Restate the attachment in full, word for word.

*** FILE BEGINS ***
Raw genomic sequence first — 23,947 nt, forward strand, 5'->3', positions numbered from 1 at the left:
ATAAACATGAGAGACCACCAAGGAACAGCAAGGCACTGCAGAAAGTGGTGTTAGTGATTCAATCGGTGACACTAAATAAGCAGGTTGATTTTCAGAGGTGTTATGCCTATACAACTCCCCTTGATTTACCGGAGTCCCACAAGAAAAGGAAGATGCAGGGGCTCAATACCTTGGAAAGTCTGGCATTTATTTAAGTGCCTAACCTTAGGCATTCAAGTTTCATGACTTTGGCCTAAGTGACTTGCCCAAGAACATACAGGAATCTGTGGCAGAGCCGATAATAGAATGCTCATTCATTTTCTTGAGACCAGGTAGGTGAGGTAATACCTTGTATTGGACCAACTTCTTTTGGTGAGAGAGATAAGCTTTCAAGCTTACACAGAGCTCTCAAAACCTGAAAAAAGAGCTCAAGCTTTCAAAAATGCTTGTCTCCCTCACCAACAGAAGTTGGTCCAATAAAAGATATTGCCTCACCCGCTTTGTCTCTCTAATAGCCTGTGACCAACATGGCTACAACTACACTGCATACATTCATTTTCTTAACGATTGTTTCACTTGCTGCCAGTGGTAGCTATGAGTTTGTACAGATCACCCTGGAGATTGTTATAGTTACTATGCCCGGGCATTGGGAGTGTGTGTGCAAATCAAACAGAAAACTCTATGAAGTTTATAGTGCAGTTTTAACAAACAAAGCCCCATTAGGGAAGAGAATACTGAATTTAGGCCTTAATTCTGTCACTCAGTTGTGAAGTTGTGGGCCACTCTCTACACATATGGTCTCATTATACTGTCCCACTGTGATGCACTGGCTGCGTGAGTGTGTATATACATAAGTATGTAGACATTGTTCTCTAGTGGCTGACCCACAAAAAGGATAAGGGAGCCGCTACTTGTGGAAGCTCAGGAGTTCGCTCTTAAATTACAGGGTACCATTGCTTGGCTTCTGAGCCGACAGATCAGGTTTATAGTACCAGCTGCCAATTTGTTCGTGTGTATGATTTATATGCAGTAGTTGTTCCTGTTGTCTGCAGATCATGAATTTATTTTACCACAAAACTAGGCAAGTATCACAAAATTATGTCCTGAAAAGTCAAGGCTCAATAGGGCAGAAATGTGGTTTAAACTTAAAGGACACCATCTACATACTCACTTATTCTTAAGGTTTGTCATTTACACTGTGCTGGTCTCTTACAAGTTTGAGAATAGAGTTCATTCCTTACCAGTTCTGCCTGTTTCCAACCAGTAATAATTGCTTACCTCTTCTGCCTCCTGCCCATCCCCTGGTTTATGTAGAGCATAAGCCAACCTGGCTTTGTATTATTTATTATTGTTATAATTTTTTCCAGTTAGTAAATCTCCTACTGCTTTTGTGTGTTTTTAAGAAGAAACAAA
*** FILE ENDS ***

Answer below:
Raw genomic sequence first — 23,947 nt, forward strand, 5'->3', positions numbered from 1 at the left:
ATAAACATGAGAGACCACCAAGGAACAGCAAGGCACTGCAGAAAGTGGTGTTAGTGATTCAATCGGTGACACTAAATAAGCAGGTTGATTTTCAGAGGTGTTATGCCTATACAACTCCCCTTGATTTACCGGAGTCCCACAAGAAAAGGAAGATGCAGGGGCTCAATACCTTGGAAAGTCTGGCATTTATTTAAGTGCCTAACCTTAGGCATTCAAGTTTCATGACTTTGGCCTAAGTGACTTGCCCAAGAACATACAGGAATCTGTGGCAGAGCCGATAATAGAATGCTCATTCATTTTCTTGAGACCAGGTAGGTGAGGTAATACCTTGTATTGGACCAACTTCTTTTGGTGAGAGAGATAAGCTTTCAAGCTTACACAGAGCTCTCAAAACCTGAAAAAAGAGCTCAAGCTTTCAAAAATGCTTGTCTCCCTCACCAACAGAAGTTGGTCCAATAAAAGATATTGCCTCACCCGCTTTGTCTCTCTAATAGCCTGTGACCAACATGGCTACAACTACACTGCATACATTCATTTTCTTAACGATTGTTTCACTTGCTGCCAGTGGTAGCTATGAGTTTGTACAGATCACCCTGGAGATTGTTATAGTTACTATGCCCGGGCATTGGGAGTGTGTGTGCAAATCAAACAGAAAACTCTATGAAGTTTATAGTGCAGTTTTAACAAACAAAGCCCCATTAGGGAAGAGAATACTGAATTTAGGCCTTAATTCTGTCACTCAGTTGTGAAGTTGTGGGCCACTCTCTACACATATGGTCTCATTATACTGTCCCACTGTGATGCACTGGCTGCGTGAGTGTGTATATACATAAGTATGTAGACATTGTTCTCTAGTGGCTGACCCACAAAAAGGATAAGGGAGCCGCTACTTGTGGAAGCTCAGGAGTTCGCTCTTAAATTACAGGGTACCATTGCTTGGCTTCTGAGCCGACAGATCAGGTTTATAGTACCAGCTGCCAATTTGTTCGTGTGTATGATTTATATGCAGTAGTTGTTCCTGTTGTCTGCAGATCATGAATTTATTTTACCACAAAACTAGGCAAGTATCACAAAATTATGTCCTGAAAAGTCAAGGCTCAATAGGGCAGAAATGTGGTTTAAACTTAAAGGACACCATCTACATACTCACTTATTCTTAAGGTTTGTCATTTACACTGTGCTGGTCTCTTACAAGTTTGAGAATAGAGTTCATTCCTTACCAGTTCTGCCTGTTTCCAACCAGTAATAATTGCTTACCTCTTCTGCCTCCTGCCCATCCCCTGGTTTATGTAGAGCATAAGCCAACCTGGCTTTGTATTATTTATTATTGTTATAATTTTTTCCAGTTAGTAAATCTCCTACTGCTTTTGTGTGTTTTTAAGAAGAAACAAA